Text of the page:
HomeLocal NewsED dares West on fossil fuels

ED dares West on fossil fuels

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BY PROBLEM MASAU

PRESIDENT Emmerson Mnangagwa has criticised industrialised nations and climate activists for pushing a ban on fossil fuels.

Vowing that Zimbabwe would continue to use its fossil fuels until it attains developed nation status, Mnangagwa said: “They (Western countries) developed their industries through fossil fuels and now they do not want us to use our natural resources to also develop. We will not agree to that. They should agree with us on the timeframe to shift from thermal power to clean energy. And they should also finance the
transition.”

Addressing Zanu PF supporters in Glen View, Harare, on his recent trip to Davos in Switzerland, Mnangagwa said developed countries had no locus standi to talk about fossil fuels because they were the major contributors to climate change through carbon emissions.

Zimbabwe has 30 billion tonnes of coal in 21 known locations that could last for over 100 years as well as possible oil and gas deposits in the Zambezi Valley.

Mnangagwa said the war between Ukraine and Russia had exposed Western hypocrisy on fossil fuels and climate change.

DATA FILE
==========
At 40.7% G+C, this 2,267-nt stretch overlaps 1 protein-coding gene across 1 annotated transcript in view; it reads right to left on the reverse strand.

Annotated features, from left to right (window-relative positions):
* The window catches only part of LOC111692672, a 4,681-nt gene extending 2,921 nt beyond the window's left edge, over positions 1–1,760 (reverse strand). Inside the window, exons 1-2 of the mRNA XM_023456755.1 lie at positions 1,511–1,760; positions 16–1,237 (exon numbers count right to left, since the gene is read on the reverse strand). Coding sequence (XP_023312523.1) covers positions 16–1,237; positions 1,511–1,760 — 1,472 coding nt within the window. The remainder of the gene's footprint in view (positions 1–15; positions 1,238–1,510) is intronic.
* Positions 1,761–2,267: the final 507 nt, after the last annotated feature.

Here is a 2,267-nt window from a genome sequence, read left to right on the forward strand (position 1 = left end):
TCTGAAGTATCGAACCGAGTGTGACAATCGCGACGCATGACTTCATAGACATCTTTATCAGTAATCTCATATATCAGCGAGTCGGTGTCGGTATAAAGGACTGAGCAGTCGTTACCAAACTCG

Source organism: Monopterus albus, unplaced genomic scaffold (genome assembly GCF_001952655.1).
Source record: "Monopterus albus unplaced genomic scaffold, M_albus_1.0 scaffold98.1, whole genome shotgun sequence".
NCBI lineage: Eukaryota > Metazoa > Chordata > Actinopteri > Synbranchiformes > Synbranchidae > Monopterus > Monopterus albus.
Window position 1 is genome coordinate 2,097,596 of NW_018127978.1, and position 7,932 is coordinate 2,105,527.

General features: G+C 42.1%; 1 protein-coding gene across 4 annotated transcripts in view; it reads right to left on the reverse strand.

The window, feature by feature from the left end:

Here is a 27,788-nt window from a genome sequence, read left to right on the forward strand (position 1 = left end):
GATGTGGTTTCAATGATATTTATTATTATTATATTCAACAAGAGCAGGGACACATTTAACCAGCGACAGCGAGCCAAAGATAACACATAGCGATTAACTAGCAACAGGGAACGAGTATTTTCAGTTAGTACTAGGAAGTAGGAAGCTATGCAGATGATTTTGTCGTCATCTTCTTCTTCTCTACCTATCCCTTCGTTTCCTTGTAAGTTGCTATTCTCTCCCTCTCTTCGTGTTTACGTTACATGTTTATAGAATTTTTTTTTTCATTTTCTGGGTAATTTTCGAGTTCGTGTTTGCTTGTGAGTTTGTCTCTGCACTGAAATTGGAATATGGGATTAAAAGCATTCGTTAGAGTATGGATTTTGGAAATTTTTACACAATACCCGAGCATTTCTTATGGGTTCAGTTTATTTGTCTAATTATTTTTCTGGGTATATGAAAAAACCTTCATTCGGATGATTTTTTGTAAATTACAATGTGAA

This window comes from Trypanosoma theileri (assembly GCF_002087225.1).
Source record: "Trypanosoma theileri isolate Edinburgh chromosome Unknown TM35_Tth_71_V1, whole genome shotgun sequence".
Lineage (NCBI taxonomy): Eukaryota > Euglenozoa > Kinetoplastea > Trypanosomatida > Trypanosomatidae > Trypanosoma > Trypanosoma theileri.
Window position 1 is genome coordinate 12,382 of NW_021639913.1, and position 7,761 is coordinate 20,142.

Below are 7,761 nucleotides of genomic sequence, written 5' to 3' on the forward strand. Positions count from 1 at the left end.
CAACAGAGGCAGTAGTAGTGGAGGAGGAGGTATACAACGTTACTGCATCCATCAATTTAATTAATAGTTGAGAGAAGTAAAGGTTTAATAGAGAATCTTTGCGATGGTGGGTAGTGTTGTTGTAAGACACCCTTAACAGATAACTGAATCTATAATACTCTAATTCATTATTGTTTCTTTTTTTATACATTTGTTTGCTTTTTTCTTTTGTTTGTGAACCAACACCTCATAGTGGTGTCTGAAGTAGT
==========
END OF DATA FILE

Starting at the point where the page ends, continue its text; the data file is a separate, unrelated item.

“There has been talk that they are going back to using fossil fuels after Russia imposed trade restrictions on its gas,” he said.

The vast majority of the world’s known fossil fuel reserves should be kept in the ground to have some hope of preventing the worst effects of the climate emergency, according to a research published in 2021.

The peer-reviewed study, published in the scientific journal Nature, found that 90% of coal should remain un-extracted, and nearly 60% of oil and fossil methane gas should stay underground to have a 50% chance of keeping global temperatures from rising above 1,5 degrees Celsius pre-industrial levels.

China’s biggest bank has walked away from a coal power plant in Zimbabwe after the country cut financial support on fossil fuels across the globe.

The Industrial and Commercial Bank of China said it would no longer finance the 2,8 gigawatt Sengwa coal power plant in Zimbabwe.

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